Author Topic: Diamondback DB15CCB Rifle Journal  (Read 2493 times)

superbeau

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Re: Diamondback DB15CCB Rifle Journal
« Reply #30 on: April 17, 2017, 01:40:25 PM »
@Chris - Haha! The thought definitely crossed my mind while dousing my rifle with lighter fluid that I should be careful about it catching any heat or random rays of sun :-) My girlfriend absolutely thought I was nuts.

@SavsPaw - I love the idea of upgrading my trigger, but I'm having a hard time justifying the cost on this, my "budget" rifle. To spend $200 on an upgrade for a $600 gun seems extreme. Don't get me wrong, though... on my long-range prairie dog gun the trigger job was worth every penny! If I could find a good trigger for $100ish, I might take a closer look.

@Turtle2113 - I'm glad you like this thread and got some benefit from it! Thanks for the suggestions on those Facebook pages, too; I signed up for a couple of them. As for issues with the DB15CCB, apart from that one issue I had with reloaded brass, I haven't had a single issue with my rifle. That said, I have not tried any foreign or steel ammo, but I know others have had good luck using it with their DBs.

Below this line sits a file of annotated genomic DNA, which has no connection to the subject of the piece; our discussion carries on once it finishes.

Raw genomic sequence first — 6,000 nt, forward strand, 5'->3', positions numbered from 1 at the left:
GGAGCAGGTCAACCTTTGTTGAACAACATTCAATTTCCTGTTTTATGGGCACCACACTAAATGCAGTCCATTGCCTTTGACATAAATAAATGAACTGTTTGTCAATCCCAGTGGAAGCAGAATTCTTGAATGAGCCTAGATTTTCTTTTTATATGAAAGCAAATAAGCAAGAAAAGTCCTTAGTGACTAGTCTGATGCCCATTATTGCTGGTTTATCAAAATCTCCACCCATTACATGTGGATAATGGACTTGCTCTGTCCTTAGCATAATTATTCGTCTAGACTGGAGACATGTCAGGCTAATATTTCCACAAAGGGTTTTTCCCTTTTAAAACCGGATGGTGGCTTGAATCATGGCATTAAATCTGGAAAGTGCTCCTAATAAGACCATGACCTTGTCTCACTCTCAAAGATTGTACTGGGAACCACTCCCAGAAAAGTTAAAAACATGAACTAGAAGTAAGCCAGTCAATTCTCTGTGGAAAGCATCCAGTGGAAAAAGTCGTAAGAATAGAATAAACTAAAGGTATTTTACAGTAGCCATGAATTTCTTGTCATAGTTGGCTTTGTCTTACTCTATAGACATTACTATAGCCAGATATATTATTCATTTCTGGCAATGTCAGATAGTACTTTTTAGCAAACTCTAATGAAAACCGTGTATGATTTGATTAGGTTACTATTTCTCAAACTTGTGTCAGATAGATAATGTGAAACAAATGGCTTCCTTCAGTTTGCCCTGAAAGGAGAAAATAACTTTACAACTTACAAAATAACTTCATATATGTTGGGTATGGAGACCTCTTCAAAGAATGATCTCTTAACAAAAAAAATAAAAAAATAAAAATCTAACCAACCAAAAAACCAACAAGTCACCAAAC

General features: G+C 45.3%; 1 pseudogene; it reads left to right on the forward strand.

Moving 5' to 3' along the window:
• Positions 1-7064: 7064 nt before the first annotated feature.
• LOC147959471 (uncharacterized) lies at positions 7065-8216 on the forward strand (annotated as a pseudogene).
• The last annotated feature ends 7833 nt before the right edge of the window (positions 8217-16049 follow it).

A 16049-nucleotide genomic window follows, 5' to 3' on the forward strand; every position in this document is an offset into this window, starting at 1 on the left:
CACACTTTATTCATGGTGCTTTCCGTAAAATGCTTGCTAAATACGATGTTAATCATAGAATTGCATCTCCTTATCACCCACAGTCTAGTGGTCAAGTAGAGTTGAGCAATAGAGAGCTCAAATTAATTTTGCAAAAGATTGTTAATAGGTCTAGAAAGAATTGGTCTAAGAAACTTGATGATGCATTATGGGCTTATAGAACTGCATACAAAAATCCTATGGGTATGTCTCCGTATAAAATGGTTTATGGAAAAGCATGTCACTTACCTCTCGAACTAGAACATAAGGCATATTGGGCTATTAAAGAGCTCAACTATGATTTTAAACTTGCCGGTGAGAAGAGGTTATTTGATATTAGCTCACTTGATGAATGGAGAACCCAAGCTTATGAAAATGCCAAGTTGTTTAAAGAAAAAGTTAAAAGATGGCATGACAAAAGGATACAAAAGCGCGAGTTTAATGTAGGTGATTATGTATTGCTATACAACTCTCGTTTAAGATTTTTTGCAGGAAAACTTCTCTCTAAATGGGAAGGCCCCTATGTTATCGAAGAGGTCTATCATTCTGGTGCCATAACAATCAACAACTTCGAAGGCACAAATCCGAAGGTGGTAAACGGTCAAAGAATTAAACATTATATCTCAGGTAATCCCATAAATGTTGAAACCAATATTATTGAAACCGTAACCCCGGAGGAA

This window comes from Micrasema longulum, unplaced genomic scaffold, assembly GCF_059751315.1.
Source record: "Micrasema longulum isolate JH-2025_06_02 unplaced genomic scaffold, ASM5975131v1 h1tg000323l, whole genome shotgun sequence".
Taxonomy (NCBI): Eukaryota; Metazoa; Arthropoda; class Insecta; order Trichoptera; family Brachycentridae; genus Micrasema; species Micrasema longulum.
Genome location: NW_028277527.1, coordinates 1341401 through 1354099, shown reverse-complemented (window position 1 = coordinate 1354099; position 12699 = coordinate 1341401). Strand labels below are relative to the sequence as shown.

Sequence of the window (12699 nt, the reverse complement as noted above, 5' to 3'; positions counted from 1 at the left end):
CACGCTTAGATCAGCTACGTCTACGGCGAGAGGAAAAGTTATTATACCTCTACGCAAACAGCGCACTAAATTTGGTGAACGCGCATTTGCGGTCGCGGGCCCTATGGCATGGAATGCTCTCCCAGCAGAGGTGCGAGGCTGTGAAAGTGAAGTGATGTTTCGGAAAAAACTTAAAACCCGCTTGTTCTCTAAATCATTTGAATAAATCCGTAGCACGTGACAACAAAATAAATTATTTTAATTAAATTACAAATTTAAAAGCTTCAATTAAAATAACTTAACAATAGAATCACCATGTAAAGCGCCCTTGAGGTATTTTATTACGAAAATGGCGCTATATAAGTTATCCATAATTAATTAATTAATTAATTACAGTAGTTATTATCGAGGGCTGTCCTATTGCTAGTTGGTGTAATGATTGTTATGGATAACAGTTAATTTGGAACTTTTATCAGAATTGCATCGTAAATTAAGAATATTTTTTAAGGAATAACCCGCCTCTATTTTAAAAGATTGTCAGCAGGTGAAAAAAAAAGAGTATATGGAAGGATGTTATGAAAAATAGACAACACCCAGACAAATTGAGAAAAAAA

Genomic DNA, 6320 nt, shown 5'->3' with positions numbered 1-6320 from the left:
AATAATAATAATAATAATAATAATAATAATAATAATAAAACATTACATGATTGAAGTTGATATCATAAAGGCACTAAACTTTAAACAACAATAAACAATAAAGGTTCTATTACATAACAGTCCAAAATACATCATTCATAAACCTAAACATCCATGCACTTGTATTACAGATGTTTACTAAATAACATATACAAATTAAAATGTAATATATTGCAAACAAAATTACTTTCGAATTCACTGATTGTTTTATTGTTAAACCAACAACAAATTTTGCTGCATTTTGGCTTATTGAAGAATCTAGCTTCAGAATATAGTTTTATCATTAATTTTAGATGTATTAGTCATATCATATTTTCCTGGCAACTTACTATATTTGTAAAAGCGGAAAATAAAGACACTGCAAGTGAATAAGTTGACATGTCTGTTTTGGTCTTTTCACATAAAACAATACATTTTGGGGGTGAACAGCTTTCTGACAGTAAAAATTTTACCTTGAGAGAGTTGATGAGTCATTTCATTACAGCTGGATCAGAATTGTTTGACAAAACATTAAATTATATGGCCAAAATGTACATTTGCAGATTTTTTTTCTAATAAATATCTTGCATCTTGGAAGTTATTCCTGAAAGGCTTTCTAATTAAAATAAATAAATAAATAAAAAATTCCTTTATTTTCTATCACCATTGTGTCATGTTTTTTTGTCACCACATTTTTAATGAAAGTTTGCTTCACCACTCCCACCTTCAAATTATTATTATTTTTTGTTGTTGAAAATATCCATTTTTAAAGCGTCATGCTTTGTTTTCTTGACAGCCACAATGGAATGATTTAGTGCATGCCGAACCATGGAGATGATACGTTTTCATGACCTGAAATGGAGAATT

superbeau

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Re: Diamondback DB15CCB Rifle Journal
« Reply #31 on: August 03, 2017, 07:03:53 PM »
I recently had somebody ask me about how I clean my DB15CCB. It was an interesting question. I thought to myself, "I clean it like I clean all of my high-performance rifles." Then again, this is my first AR-style rifle, so maybe that's not the best approach. Hmm....

I know some folks buy an AR for its durability and to "ride it hard and put it away wet", as they say. I also know there's a pretty typical routine that many folks follow about overall maintenance of these weapons, which I believe stems from the military manuals, and I think those are great. The part that I wanted to highlight today relates to just the business end of these rifles - the barrel.